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Checking in on Yoenis Cespedes' hot start

For three seasons, Yoenis Cespedes was trending downward. In 2015 he has changed one key area.

Brad Rempel-USA TODAY Sports

While the offseason was still in full swing, I wrote an article about Yoenis Cespedes and how his batted ball rates were trending in the wrong directions. I suggested that those trends were important explanations for his declining offensive performance, and how he may not be able to meet the expectations of his new team. This year however, he's gotten off to a very hot start, posting an ISO of .262, a wOBA of .381, and a wRC+ of 142. At this point, it would seem reasonable to expect me to point to a reversal in those trends and say that he has become a more disciplined hitter. But that actually hasn't been the case. While he does seem to have come back a better hitter, the ways in which he's accomplished it are not ordinary.

2012 540 23 8.0% 18.9% 0.214 0.326 0.368 136 2.9
2013 574 26 6.4% 23.9% 0.202 0.274 0.318 102 2.4
2014 645 22 5.4% 19.8% 0.190 0.326 0.326 109 3.3
2015 88 4 3.4% 22.7% 0.262 0.361 0.381 142 0.9
ZiPS 543 24 6.0% 19.5% 0.212 0.308 0.351 122 3.3
Steamer 507 20 6.1% 20.4% 0.200 0.305 0.340 115 2.5

Since 2012, Cespedes' BB% has been trending in a negative direction. In his rookie season, his rate was exactly league average (8.0%) but since then has been cut in more than half to its current rate of 3.4%. Normally, that's concerning because while there are many successful hitters with high strikeout rates, there are far more struggling hitters with low walk rates. Cespedes is in the midst of his best offensive season and bucking his three year trend.

The most likely culprit for his worsening strikeout and walk rates is Cespedes' plate discipline numbers. While there is no magic combination to create the perfect hitter in terms of swing percentages, there are tendencies for each hitter that can help explain what's going on. For Cespedes, conventional wisdom says that the rate at which he swings at pitches outside the strike zone should be a problem.

Team O-Swing% Z-Swing% Swing% O-Contact% Z-Contact% Contact%
2012 36.5% 65.3% 48.5% 59.5% 84.0% 73.3%
2013 37.0% 71.8% 52.0% 63.7% 80.4% 73.7%
2014 38.7% 67.8% 51.8% 67.1% 88.9% 80.0%
2015 40.4% 62.2% 49.8% 64.2% 87.3% 76.7%

Each season, Cespedes has become less aware of the strike zone, and as a result his O-Swing% has increased. His willingness to chase pitches outside the strike zone has caused his BB% to decrease and his K% to increase. He is also swinging less in the zone and making less contact, which is another factor for his increased strikeout rate.

Throughout his short career, Cespedes has experienced fluctuations in many offensive categories, but one thing that has always remained above average is his fly ball rate (league average is 35%).

Team GB/FB LD% GB% FB%
2012 1.01 19.6% 40.5% 39.9%
2013 0.83 16.7% 37.7% 45.6%
2014 0.70 18.4% 33.6% 48.0%
2015 0.93 16.9% 40.0% 43.1%

In 2014, according to our very own John Choiniere, the ISO on fly balls was .378. That value, coupled with Cespedes' strong tendency to hit fly balls, makes it seem odd that he was experiencing a power outage. His FB% was 48%, yet he produced an ISO of just .190. But a further examination of a lesser explored area, and one that Statcast will focus on, revealed the answer. His power numbers seemed to be worsening because he wasn't playing to his strengths. Cespedes wasn't pulling the ball to the left side as much as he used toand overall was hitting home runs at a lesser velocity.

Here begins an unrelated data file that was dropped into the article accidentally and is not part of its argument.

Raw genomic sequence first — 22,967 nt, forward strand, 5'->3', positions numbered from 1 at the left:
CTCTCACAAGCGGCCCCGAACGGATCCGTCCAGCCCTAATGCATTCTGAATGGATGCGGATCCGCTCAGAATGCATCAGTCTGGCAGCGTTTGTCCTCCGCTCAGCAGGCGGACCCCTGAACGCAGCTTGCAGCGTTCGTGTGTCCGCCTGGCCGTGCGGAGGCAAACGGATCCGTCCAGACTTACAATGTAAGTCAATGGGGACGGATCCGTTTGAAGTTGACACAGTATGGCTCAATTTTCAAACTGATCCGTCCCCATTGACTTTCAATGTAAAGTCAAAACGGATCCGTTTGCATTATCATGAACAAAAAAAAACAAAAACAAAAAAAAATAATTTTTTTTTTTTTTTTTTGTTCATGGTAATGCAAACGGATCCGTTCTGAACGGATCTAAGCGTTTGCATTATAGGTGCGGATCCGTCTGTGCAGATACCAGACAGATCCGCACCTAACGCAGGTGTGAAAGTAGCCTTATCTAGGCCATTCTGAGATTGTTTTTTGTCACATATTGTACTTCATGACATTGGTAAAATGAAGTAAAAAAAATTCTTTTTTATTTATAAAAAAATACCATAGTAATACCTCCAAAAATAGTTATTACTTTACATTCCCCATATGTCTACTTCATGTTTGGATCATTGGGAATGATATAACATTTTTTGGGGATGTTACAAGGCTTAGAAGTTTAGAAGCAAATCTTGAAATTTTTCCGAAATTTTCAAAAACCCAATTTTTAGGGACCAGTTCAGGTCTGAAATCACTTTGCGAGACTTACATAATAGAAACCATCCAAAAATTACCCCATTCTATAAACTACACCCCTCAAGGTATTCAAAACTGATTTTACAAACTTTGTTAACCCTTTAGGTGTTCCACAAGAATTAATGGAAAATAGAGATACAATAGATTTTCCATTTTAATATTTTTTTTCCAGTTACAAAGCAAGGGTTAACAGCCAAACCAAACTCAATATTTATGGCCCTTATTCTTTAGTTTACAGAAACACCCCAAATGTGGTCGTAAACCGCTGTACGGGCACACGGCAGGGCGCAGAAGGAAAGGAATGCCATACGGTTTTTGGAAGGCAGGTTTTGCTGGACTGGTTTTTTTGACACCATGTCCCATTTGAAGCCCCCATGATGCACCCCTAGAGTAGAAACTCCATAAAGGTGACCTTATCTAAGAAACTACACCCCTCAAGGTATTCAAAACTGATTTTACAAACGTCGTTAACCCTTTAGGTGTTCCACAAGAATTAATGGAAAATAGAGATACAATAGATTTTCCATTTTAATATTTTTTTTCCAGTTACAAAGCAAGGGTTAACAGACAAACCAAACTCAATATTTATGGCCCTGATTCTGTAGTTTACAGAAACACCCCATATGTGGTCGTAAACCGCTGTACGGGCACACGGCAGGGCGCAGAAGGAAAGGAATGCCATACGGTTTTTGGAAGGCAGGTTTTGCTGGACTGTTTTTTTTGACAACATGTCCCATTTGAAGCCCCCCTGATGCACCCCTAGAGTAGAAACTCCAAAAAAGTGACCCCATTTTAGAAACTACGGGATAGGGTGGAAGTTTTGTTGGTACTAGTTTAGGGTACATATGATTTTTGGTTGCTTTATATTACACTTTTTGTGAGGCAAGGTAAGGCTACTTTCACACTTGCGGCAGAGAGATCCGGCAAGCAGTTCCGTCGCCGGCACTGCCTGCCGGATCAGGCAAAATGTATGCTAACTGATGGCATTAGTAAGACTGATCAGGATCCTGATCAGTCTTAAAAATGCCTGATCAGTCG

Year Avg. TD Avg. Speed Avg. Elevation Angle Avg. Spray Angle Apex
2012 409.08 106.41 26.56 104.48 85.69
2013 402.96 104.69 25.85 94.94 82.88
2014 387.54 101.71 28.82 98.41 89.95
2015 410.25 111.62 24.47 109.25 80.50

The problem wasn't that Cespedes was hitting fewer fly balls, rather that these fly balls weren't going as far as they had in the past. From 2012 to 2014, the average true distance on his home runs had fallen by 21.54 feet. It follows that his fly balls were not traveling as far as they once had and were no longer landing for hits as they had in previous years. At the same time, Cespedes' spray angle had shifted more toward center field and less toward his stronger pull side. In 2015 however he's experienced a renaissance. The average true distance on his HRs has increased by 22.71 feet, and his homers are rocketing off the bat at 9.91 MPH faster.

With his newfound power, Cespedes' fly balls are going farther than ever. On his most recent home run, the ball left the bat at an elevation angle of just 20.6 degrees.

In 2014, that ball undoubtedly would not have left the yard and may have hung up long enough to be caught by the outfielder. Instead, Cespedes was able to knock in three runs by himself because of his rediscovered ability to drive the baseball.

If this power surge can continue, he has the potential to turn in the best offensive season of his career and cash in during the 2015 offseason. He's pulling the ball more than ever and hitting it harder than ever. While it would be nice to see him increase his BB%, there may be some truth to the saying "don't fix it if it ain't broke". As the first month of the season has come to a close, Cespedes is on pace to set career highs in HRs, wRC+, and fWAR. Aside from being fun to watch, he has reminded us that there are indeed unconventional paths to finding offensive success.

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All statistics courtesy of FanGraphs, and ESPN Hit Tracker

Matt Goldman is a Featured Writer for Beyond the Box Score. You can follow him on Twitter at @TheOriginalBull.